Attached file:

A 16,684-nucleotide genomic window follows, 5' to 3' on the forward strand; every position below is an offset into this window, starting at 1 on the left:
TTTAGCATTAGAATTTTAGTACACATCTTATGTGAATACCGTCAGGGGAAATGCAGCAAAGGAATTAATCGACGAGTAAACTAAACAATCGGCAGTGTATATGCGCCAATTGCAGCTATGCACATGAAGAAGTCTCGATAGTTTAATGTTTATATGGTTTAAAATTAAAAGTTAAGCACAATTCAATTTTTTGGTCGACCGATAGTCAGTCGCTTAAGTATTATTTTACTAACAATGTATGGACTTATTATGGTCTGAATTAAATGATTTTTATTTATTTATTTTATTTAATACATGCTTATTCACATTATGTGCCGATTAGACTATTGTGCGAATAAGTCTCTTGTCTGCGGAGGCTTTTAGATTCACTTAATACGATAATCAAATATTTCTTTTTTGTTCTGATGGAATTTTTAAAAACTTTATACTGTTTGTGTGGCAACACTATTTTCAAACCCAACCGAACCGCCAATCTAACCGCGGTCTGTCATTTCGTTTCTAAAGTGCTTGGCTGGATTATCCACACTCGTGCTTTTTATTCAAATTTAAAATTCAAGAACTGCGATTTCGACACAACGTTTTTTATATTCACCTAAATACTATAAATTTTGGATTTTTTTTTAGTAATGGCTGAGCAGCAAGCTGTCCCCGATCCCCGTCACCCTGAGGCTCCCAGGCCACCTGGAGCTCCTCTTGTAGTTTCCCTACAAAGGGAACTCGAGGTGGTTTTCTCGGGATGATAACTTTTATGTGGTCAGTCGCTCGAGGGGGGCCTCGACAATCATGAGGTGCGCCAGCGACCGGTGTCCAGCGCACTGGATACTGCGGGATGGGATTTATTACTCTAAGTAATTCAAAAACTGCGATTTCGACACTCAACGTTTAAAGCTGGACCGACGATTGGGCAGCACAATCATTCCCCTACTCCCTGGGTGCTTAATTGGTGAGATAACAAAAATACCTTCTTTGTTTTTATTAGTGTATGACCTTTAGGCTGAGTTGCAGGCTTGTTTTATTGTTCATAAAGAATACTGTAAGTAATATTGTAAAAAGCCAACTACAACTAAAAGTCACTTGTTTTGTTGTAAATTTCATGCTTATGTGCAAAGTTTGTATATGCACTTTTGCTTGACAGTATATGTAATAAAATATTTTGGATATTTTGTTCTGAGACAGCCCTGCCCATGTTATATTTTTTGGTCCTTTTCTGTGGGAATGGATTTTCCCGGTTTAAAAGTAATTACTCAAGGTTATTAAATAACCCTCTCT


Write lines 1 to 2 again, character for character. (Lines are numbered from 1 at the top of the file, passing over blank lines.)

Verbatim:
A 16,684-nucleotide genomic window follows, 5' to 3' on the forward strand; every position below is an offset into this window, starting at 1 on the left:
TTTAGCATTAGAATTTTAGTACACATCTTATGTGAATACCGTCAGGGGAAATGCAGCAAAGGAATTAATCGACGAGTAAACTAAACAATCGGCAGTGTATATGCGCCAATTGCAGCTATGCACATGAAGAAGTCTCGATAGTTTAATGTTTATATGGTTTAAAATTAAAAGTTAAGCACAATTCAATTTTTTGGTCGACCGATAGTCAGTCGCTTAAGTATTATTTTACTAACAATGTATGGACTTATTATGGTCTGAATTAAATGATTTTTATTTATTTATTTTATTTAATACATGCTTATTCACATTATGTGCCGATTAGACTATTGTGCGAATAAGTCTCTTGTCTGCGGAGGCTTTTAGATTCACTTAATACGATAATCAAATATTTCTTTTTTGTTCTGATGGAATTTTTAAAAACTTTATACTGTTTGTGTGGCAACACTATTTTCAAACCCAACCGAACCGCCAATCTAACCGCGGTCTGTCATTTCGTTTCTAAAGTGCTTGGCTGGATTATCCACACTCGTGCTTTTTATTCAAATTTAAAATTCAAGAACTGCGATTTCGACACAACGTTTTTTATATTCACCTAAATACTATAAATTTTGGATTTTTTTTTAGTAATGGCTGAGCAGCAAGCTGTCCCCGATCCCCGTCACCCTGAGGCTCCCAGGCCACCTGGAGCTCCTCTTGTAGTTTCCCTACAAAGGGAACTCGAGGTGGTTTTCTCGGGATGATAACTTTTATGTGGTCAGTCGCTCGAGGGGGGCCTCGACAATCATGAGGTGCGCCAGCGACCGGTGTCCAGCGCACTGGATACTGCGGGATGGGATTTATTACTCTAAGTAATTCAAAAACTGCGATTTCGACACTCAACGTTTAAAGCTGGACCGACGATTGGGCAGCACAATCATTCCCCTACTCCCTGGGTGCTTAATTGGTGAGATAACAAAAATACCTTCTTTGTTTTTATTAGTGTATGACCTTTAGGCTGAGTTGCAGGCTTGTTTTATTGTTCATAAAGAATACTGTAAGTAATATTGTAAAAAGCCAACTACAACTAAAAGTCACTTGTTTTGTTGTAAATTTCATGCTTATGTGCAAAGTTTGTATATGCACTTTTGCTTGACAGTATATGTAATAAAATATTTTGGATATTTTGTTCTGAGACAGCCCTGCCCATGTTATATTTTTTGGTCCTTTTCTGTGGGAATGGATTTTCCCGGTTTAAAAGTAATTACTCAAGGTTATTAAATAACCCTCTCT